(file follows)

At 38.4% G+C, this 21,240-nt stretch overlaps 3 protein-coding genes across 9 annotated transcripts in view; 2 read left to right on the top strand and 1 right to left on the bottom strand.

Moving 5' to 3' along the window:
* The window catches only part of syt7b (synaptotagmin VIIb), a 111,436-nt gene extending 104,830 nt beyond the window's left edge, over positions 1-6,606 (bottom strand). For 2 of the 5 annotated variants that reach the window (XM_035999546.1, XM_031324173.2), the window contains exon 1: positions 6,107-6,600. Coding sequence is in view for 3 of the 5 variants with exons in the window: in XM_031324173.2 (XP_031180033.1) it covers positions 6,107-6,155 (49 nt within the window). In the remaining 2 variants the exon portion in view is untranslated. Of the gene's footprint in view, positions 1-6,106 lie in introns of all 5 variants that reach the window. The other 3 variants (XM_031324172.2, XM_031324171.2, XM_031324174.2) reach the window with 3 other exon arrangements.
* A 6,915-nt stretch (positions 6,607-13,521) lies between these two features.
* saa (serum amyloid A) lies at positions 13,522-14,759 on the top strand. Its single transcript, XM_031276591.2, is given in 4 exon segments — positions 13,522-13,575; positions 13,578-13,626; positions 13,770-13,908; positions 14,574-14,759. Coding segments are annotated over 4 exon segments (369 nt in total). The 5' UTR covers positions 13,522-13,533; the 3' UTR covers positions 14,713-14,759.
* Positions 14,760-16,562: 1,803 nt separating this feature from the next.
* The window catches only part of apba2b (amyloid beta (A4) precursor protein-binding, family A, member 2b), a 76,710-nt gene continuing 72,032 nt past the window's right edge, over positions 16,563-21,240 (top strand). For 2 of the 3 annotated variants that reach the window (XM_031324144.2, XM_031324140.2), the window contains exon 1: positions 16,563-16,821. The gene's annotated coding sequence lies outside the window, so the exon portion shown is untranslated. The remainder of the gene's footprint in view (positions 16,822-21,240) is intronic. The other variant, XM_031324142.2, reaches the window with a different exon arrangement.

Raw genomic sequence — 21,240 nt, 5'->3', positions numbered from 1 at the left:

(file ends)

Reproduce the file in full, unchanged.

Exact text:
At 38.4% G+C, this 21,240-nt stretch overlaps 3 protein-coding genes across 9 annotated transcripts in view; 2 read left to right on the top strand and 1 right to left on the bottom strand.

Moving 5' to 3' along the window:
* The window catches only part of syt7b (synaptotagmin VIIb), a 111,436-nt gene extending 104,830 nt beyond the window's left edge, over positions 1-6,606 (bottom strand). For 2 of the 5 annotated variants that reach the window (XM_035999546.1, XM_031324173.2), the window contains exon 1: positions 6,107-6,600. Coding sequence is in view for 3 of the 5 variants with exons in the window: in XM_031324173.2 (XP_031180033.1) it covers positions 6,107-6,155 (49 nt within the window). In the remaining 2 variants the exon portion in view is untranslated. Of the gene's footprint in view, positions 1-6,106 lie in introns of all 5 variants that reach the window. The other 3 variants (XM_031324172.2, XM_031324171.2, XM_031324174.2) reach the window with 3 other exon arrangements.
* A 6,915-nt stretch (positions 6,607-13,521) lies between these two features.
* saa (serum amyloid A) lies at positions 13,522-14,759 on the top strand. Its single transcript, XM_031276591.2, is given in 4 exon segments — positions 13,522-13,575; positions 13,578-13,626; positions 13,770-13,908; positions 14,574-14,759. Coding segments are annotated over 4 exon segments (369 nt in total). The 5' UTR covers positions 13,522-13,533; the 3' UTR covers positions 14,713-14,759.
* Positions 14,760-16,562: 1,803 nt separating this feature from the next.
* The window catches only part of apba2b (amyloid beta (A4) precursor protein-binding, family A, member 2b), a 76,710-nt gene continuing 72,032 nt past the window's right edge, over positions 16,563-21,240 (top strand). For 2 of the 3 annotated variants that reach the window (XM_031324144.2, XM_031324140.2), the window contains exon 1: positions 16,563-16,821. The gene's annotated coding sequence lies outside the window, so the exon portion shown is untranslated. The remainder of the gene's footprint in view (positions 16,822-21,240) is intronic. The other variant, XM_031324142.2, reaches the window with a different exon arrangement.

Raw genomic sequence — 21,240 nt, 5'->3', positions numbered from 1 at the left: